Betty Wood has been especially interested in answering the two entangled questions - that is, what made English colonizers and colonists believe they could enslave West Africans and what prompted them to do so. The importance of these two vital questions in the history of American slavery is indubitable and Betty Wood proves to be the preeminent historian to undertake such an investigation. The work may be best comprehended as a stimulating new interpretation about the construction of the American slave trade explores. It is significant in that it deals with the slave trade and provides a convincing meaning of freedom and oppression in 16th-century English thought and culture. Therefore, Wood poses the perplexing historical question dealing with why the British colonists in America voluntarily accepted slavery in the land when such a practice of slavery was unfamiliar in England and she gives the most credible answer to this pertinent question through an investigation of the origins of American slavery and the colonists' original reaction to slavery.
The Origins of American Slavery has been central to an understanding of the complex underlying principle behind the establishment of slavery in America by the colonists. ...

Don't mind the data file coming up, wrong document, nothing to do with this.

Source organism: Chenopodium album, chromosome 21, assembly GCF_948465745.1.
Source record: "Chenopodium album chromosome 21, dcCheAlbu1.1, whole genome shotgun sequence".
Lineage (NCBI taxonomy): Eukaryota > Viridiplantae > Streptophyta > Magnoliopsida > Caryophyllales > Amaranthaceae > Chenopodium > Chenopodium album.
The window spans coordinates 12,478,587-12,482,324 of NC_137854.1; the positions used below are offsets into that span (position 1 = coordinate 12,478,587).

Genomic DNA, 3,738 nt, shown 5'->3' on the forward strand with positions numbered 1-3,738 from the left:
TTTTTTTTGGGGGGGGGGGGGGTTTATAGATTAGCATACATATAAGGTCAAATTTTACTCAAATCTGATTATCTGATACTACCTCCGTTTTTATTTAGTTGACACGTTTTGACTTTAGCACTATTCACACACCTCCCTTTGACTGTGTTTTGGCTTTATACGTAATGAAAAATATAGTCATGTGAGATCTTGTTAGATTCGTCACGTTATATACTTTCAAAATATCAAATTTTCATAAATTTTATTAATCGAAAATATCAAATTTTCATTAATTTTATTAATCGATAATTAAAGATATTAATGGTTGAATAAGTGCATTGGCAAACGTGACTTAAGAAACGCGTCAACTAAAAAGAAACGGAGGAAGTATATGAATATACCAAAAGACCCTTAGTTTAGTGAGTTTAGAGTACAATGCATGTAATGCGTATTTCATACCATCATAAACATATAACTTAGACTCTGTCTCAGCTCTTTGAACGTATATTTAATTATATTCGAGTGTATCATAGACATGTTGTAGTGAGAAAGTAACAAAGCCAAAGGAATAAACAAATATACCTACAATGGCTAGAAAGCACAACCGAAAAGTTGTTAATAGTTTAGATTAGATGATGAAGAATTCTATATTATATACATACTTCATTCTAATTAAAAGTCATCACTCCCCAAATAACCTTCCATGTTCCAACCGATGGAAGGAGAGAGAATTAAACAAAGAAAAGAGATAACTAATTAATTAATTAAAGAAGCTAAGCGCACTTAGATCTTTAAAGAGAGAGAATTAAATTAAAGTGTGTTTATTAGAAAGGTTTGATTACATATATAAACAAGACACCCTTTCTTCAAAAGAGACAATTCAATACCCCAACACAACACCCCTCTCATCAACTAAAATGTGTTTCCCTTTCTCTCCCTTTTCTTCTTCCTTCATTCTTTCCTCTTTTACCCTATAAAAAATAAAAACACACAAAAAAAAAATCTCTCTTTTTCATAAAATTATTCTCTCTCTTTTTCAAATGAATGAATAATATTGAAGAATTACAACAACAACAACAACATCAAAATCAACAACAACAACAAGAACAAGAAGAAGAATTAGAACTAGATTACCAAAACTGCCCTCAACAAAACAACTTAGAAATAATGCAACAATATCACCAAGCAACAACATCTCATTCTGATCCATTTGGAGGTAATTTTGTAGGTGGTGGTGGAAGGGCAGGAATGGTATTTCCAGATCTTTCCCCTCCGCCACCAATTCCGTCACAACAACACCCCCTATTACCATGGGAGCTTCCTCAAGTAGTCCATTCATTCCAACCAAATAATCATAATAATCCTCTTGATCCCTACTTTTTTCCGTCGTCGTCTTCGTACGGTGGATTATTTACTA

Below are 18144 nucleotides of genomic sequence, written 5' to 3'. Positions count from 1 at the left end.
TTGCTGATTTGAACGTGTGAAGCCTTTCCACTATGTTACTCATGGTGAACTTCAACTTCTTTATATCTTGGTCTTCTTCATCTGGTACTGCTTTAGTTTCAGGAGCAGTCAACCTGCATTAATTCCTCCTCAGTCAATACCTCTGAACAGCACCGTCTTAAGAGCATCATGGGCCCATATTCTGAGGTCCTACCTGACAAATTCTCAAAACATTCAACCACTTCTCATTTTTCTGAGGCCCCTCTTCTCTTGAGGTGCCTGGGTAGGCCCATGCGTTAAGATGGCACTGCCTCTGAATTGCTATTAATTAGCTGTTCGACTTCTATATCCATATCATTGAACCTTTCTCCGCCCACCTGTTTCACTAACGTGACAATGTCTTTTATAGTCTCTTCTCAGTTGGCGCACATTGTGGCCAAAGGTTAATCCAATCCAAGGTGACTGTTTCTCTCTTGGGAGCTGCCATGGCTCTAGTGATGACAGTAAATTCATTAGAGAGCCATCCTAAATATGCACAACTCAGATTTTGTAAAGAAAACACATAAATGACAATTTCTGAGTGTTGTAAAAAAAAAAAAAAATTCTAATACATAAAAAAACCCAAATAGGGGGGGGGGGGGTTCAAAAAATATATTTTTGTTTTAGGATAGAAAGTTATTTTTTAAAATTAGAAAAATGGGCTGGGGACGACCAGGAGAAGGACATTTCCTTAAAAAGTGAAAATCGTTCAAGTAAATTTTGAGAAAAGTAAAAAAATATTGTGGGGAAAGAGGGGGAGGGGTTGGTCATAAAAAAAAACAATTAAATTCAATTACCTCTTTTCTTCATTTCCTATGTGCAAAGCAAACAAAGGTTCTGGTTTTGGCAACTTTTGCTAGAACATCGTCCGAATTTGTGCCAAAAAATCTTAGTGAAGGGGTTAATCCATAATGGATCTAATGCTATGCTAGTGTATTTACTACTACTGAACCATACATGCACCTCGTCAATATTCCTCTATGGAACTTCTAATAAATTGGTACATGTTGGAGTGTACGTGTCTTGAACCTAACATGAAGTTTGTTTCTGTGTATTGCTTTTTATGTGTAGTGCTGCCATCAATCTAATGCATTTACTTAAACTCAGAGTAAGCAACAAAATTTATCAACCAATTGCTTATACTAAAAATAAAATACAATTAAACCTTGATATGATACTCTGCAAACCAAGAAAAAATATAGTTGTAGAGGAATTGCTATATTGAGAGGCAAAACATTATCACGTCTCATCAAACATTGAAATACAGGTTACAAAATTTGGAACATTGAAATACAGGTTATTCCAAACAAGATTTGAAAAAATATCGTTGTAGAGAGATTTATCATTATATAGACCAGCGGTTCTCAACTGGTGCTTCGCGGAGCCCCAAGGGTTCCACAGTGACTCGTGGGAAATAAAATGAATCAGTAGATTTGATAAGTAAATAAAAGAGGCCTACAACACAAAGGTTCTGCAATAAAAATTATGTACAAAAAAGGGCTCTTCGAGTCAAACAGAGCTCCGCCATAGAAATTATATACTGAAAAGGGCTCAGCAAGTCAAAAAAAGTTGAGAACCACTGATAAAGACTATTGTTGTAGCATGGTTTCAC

"Wood concludes that enslaving Africans resulted from a complex interaction of racial prejudice and economic ambition. Prejudice counted less than pragmatism in explaining how and why Englishmen looked to Africans to supply their New World labor needs, but as racial slavery became more deeply rooted as an economic institution, it also became more entwined with the political, social, and cultural aspirations of the slaveholding classes." (Miller, 437)
The short analysis of the origins of American slavery by Wood especially appeals to the readers as it tracks the origins of American slavery on the basis of the cultural, social and economic conditions of the period. She deals with the English experience and need in the New World to incorporate English law, ideas about liberty, labor practices, church teaching, attitudes toward gender, and observations of other European New World colonies. According to the author, slavery was not regarded as an inevitable conclusion. It was rather the result of conversion of the theoretical possibility of slavery by the Englishmen into the practice of enslaving West Africans. "Wood is especially helpful in reminding readers that the origins of slavery in English America were derivative as well as adaptive. In planting the mainland colonies, the English borrowed from their experiences in the Caribbean, just as planters there borrowed planting and labor methods from the non-English sugar colonies. By widening the analytical lens to include the whole of English America, Wood makes it possible to appreciate how fully the Caribbean patterns were adopted in, and adapted to, the mainland plantation colonies." (Miller, 437) The work by Wood can be seen as dealing with some essential elements in the background of the